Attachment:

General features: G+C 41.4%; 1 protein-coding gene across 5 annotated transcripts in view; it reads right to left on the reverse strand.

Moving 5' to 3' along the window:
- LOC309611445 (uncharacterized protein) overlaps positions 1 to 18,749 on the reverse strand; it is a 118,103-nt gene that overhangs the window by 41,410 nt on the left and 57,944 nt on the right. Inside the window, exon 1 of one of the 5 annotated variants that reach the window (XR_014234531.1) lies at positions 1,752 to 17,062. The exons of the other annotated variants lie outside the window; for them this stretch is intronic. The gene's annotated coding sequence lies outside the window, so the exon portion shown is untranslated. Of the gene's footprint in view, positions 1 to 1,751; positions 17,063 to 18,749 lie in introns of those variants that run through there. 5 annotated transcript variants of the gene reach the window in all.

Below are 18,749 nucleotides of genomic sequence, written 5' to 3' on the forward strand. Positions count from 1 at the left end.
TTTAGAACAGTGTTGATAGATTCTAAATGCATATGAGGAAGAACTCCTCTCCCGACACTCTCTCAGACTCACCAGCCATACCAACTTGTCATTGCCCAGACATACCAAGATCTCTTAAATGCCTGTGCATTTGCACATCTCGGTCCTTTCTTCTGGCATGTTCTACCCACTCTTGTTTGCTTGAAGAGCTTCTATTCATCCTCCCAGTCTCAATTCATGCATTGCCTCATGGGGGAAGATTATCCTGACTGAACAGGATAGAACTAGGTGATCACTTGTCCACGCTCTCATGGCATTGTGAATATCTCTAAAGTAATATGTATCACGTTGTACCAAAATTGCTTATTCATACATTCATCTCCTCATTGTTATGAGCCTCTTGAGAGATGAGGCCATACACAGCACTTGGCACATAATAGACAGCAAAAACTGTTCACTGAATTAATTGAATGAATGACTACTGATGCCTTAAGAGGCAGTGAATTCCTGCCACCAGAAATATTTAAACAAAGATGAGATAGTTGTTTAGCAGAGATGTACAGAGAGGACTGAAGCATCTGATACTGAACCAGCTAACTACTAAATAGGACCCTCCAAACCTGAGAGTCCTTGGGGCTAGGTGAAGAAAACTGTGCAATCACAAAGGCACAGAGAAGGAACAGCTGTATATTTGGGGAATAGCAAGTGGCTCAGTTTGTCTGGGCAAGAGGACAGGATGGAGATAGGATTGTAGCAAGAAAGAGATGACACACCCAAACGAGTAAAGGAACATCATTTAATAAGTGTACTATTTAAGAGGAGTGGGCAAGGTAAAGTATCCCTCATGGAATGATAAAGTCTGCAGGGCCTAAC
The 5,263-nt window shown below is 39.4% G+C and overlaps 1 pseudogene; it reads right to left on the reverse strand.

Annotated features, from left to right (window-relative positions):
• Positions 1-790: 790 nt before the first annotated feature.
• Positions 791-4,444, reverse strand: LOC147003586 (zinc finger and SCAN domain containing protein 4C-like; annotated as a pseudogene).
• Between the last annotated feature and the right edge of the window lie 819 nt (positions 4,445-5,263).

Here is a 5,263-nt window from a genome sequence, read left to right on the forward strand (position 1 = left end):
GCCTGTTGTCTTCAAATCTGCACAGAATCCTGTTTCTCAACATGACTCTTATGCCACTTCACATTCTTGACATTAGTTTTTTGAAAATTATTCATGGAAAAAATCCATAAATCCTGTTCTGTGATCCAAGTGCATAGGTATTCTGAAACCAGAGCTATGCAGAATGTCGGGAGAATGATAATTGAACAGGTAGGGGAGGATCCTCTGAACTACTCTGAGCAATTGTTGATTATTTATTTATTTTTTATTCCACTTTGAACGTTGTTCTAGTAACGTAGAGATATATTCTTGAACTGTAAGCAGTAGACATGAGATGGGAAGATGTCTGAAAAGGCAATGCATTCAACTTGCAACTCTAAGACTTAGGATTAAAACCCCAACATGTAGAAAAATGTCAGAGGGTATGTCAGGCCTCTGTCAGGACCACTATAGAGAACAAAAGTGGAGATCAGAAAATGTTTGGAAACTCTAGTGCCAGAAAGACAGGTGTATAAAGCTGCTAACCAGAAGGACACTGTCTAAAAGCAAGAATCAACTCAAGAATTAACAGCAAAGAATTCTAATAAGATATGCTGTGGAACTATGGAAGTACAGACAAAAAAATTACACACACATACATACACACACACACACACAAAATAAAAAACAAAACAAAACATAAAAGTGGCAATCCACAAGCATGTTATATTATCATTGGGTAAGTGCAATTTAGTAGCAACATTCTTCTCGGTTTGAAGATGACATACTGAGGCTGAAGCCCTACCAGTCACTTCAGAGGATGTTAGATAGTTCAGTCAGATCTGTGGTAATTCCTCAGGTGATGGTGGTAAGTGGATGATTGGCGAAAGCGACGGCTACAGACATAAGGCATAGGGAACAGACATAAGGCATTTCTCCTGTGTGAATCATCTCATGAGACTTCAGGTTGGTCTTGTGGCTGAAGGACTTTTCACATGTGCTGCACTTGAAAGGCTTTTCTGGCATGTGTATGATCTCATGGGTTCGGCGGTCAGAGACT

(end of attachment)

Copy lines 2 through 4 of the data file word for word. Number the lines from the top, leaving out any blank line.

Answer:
Moving 5' to 3' along the window:
- LOC309611445 (uncharacterized protein) overlaps positions 1 to 18,749 on the reverse strand; it is a 118,103-nt gene that overhangs the window by 41,410 nt on the left and 57,944 nt on the right. Inside the window, exon 1 of one of the 5 annotated variants that reach the window (XR_014234531.1) lies at positions 1,752 to 17,062. The exons of the other annotated variants lie outside the window; for them this stretch is intronic. The gene's annotated coding sequence lies outside the window, so the exon portion shown is untranslated. Of the gene's footprint in view, positions 1 to 1,751; positions 17,063 to 18,749 lie in introns of those variants that run through there. 5 annotated transcript variants of the gene reach the window in all.

Below are 18,749 nucleotides of genomic sequence, written 5' to 3' on the forward strand. Positions count from 1 at the left end.